• 27. Ad-Hoc Wireless Network • Also referred to as an “unmanaged” or “peer to peer” wireless network • it consists of each device connecting directly to each other. • Allow someone sitting outside in the garden with a laptop to communicate with his desktop computer in the house and access the Internet. 27Chandra Prakash, LPU
  • 28. The MANET problem • Mobile Random and perhaps constantly changing • Ad-hoc Not engineered • Networks Elastic data applications which use networks to communicate 28Chandra Prakash, LPU
  • 32. Wireless Ad-hoc Network • A wireless ad-hoc network is a decentralized type of wireless network. • The network is ad hoc because it does not rely on a pre-existing infrastructure, such as routers in wired networks or access points in managed (infrastructure) wireless networks. Instead, each node participates in routing by forwarding data for other nodes, and so the determination of which nodes forward data is made dynamically based on the network connectivity. • In addition to the classic routing, ad hoc networks can use flooding for forwarding the data. 32Chandra Prakash, LPU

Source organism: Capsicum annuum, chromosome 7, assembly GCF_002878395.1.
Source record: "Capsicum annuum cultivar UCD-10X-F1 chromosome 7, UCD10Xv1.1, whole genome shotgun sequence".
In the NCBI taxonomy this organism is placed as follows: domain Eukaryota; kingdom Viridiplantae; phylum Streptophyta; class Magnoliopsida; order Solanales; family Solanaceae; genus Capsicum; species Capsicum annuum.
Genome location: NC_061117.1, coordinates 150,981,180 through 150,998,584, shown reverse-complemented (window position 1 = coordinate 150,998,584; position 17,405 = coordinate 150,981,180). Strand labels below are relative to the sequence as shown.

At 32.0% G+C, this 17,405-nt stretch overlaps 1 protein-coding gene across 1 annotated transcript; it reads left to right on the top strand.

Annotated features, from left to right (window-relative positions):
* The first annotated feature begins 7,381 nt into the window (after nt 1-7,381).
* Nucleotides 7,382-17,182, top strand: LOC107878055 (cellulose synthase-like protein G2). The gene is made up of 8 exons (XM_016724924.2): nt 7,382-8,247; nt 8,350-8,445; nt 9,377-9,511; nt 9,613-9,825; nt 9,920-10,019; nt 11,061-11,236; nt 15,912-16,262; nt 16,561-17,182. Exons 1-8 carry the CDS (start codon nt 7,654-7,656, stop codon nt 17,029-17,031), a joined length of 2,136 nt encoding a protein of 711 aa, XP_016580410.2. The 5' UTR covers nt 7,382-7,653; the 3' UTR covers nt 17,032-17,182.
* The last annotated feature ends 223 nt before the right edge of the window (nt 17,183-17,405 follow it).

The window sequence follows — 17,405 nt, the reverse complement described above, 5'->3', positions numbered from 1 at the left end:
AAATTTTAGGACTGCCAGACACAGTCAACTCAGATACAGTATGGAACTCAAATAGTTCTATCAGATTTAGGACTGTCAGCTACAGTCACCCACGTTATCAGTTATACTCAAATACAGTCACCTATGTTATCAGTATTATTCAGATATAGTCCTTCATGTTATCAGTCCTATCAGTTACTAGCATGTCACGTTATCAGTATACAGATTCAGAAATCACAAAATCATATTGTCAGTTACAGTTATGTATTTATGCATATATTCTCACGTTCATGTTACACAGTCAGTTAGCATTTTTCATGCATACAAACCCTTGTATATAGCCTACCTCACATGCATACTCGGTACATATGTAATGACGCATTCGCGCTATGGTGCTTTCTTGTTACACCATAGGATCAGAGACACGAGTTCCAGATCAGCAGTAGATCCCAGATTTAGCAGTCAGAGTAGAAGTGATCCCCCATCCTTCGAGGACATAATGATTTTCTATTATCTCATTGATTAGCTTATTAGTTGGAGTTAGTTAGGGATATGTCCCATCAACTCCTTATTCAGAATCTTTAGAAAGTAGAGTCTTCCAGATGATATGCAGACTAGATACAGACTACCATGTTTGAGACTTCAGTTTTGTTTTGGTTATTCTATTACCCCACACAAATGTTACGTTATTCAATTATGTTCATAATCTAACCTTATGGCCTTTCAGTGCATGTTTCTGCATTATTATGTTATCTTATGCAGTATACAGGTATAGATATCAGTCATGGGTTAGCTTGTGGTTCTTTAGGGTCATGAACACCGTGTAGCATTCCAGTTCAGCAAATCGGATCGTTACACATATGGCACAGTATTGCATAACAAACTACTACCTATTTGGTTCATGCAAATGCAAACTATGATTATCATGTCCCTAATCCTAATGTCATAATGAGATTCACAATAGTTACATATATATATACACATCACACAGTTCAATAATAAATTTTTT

• 33. Mobile Ad-hoc Network • Self-configuring network of mobile routers (and associated hosts) connected by wireless links • This union forms a random topology • Routers move randomly free • Topology changes rapidly and unpredictably • Standalone fashion or connected to the larger Internet • While MANETs are self contained, they can also be tied to an IP-based global or local network – Hybrid MANETs • Suitable for emergency situations like natural or human- induced disasters, military conflicts, emergency medical situations, etc. 33Chandra Prakash, LPU